It is an empire without a consciousness of itself as such, constantly shocked that its good intentions arouse resentment abroad. But that does not make it any the less of an empire, with a conviction that it alone, in Herman Melville's words, bears ‘the ark of liberties of the world.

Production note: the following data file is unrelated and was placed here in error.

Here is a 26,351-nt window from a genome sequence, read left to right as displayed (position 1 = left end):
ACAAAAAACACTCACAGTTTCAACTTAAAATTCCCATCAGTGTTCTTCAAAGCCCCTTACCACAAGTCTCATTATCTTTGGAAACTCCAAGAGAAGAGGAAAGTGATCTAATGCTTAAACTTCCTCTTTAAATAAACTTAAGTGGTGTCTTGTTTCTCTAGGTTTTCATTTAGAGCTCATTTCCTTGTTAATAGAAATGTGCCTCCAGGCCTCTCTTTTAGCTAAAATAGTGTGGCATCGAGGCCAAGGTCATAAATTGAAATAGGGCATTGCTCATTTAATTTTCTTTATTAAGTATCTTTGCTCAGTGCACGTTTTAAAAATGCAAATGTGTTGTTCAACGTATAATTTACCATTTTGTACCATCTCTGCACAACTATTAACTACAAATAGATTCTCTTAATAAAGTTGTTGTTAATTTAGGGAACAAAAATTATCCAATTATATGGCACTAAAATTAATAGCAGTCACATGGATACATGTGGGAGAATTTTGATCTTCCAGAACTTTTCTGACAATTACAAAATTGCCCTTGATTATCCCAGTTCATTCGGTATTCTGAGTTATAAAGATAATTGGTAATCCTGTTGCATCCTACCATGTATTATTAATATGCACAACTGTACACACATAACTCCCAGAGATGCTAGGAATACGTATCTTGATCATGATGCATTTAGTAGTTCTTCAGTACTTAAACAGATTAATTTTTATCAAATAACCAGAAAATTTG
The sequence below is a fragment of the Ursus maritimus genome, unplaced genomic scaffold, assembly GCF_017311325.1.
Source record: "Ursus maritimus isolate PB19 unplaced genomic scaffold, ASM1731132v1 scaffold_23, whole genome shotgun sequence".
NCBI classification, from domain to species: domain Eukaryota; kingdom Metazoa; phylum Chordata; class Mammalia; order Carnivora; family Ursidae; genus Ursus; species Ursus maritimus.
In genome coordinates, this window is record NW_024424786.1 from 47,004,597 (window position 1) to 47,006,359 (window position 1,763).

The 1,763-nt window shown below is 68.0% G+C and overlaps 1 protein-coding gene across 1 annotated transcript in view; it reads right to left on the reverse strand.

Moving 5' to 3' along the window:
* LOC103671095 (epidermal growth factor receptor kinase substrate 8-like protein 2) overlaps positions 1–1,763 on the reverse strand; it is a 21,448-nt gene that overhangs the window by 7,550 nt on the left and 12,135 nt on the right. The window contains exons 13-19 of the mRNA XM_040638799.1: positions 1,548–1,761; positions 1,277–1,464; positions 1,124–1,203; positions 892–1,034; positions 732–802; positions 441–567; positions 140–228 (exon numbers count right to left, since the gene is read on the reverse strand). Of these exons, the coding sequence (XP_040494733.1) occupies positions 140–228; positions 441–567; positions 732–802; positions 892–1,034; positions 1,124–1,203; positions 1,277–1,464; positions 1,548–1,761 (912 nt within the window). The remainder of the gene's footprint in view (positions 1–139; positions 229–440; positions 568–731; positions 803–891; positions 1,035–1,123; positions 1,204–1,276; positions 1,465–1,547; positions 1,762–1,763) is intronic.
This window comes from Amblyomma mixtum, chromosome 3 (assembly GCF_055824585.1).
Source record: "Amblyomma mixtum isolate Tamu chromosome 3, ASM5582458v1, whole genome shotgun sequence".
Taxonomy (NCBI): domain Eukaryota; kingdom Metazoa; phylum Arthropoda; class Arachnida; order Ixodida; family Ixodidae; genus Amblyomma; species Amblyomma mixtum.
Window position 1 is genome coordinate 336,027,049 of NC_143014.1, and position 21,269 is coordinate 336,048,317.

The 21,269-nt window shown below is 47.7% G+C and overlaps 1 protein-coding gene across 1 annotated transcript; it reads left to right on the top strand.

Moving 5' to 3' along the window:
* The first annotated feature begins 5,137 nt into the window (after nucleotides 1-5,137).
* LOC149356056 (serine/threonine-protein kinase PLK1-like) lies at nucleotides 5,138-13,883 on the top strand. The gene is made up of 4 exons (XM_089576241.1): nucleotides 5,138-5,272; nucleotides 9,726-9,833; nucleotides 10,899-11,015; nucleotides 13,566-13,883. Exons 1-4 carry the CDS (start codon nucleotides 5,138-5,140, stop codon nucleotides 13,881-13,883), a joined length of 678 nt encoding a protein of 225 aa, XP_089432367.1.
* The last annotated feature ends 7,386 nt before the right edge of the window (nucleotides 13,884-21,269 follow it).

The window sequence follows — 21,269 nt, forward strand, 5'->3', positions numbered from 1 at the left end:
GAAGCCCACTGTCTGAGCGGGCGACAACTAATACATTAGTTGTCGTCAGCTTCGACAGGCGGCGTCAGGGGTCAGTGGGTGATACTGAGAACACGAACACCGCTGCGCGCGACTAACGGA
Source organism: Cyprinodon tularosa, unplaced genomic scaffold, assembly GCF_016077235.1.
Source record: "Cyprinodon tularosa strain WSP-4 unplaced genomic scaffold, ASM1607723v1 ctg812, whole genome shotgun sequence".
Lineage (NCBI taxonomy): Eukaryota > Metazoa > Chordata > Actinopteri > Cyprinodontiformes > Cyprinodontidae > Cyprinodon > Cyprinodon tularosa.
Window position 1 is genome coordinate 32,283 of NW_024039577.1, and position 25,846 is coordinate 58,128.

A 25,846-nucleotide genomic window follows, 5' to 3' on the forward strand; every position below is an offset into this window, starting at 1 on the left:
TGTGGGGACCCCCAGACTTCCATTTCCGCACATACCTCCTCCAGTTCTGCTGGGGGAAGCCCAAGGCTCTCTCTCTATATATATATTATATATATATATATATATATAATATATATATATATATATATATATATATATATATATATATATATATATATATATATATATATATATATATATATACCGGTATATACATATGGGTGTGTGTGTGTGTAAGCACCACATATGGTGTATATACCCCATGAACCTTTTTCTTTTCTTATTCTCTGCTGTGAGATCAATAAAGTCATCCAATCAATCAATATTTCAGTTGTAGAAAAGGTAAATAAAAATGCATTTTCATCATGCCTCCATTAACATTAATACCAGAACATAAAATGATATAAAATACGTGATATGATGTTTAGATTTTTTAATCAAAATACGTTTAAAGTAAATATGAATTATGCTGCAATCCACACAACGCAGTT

If all history according to Marx has been the history of class struggle, then all international history, it could just as well be argued, has been the struggle between different kinds of Empire vying for hegemony in a world where the only measure was success and the only means of achieving this was through war. Indeed, so obvious is this fact to historians – but so fixated has the profession of International Relations been with the Westphalian settlement – that it too readily forgets that imperial conquest, rather than mere state survival, has been the principle dynamic shaping the contours of the world system from the sixteenth century onwards. Empires, however, were not just mere agents existing in static structures. They were living entities that thought, planned, and then tried to draw the appropriate lessons from the study of what had happened to others in the past.
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